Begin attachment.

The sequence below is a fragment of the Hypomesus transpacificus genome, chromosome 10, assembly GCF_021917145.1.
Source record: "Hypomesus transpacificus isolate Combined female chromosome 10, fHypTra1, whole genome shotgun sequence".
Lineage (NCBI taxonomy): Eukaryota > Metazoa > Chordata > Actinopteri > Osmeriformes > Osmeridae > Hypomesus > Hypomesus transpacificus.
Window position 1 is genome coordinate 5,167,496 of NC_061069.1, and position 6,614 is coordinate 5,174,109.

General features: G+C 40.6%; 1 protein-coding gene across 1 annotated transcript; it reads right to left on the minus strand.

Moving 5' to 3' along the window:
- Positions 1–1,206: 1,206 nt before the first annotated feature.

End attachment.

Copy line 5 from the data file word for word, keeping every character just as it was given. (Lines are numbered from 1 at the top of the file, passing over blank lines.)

General features: G+C 40.6%; 1 protein-coding gene across 1 annotated transcript; it reads right to left on the minus strand.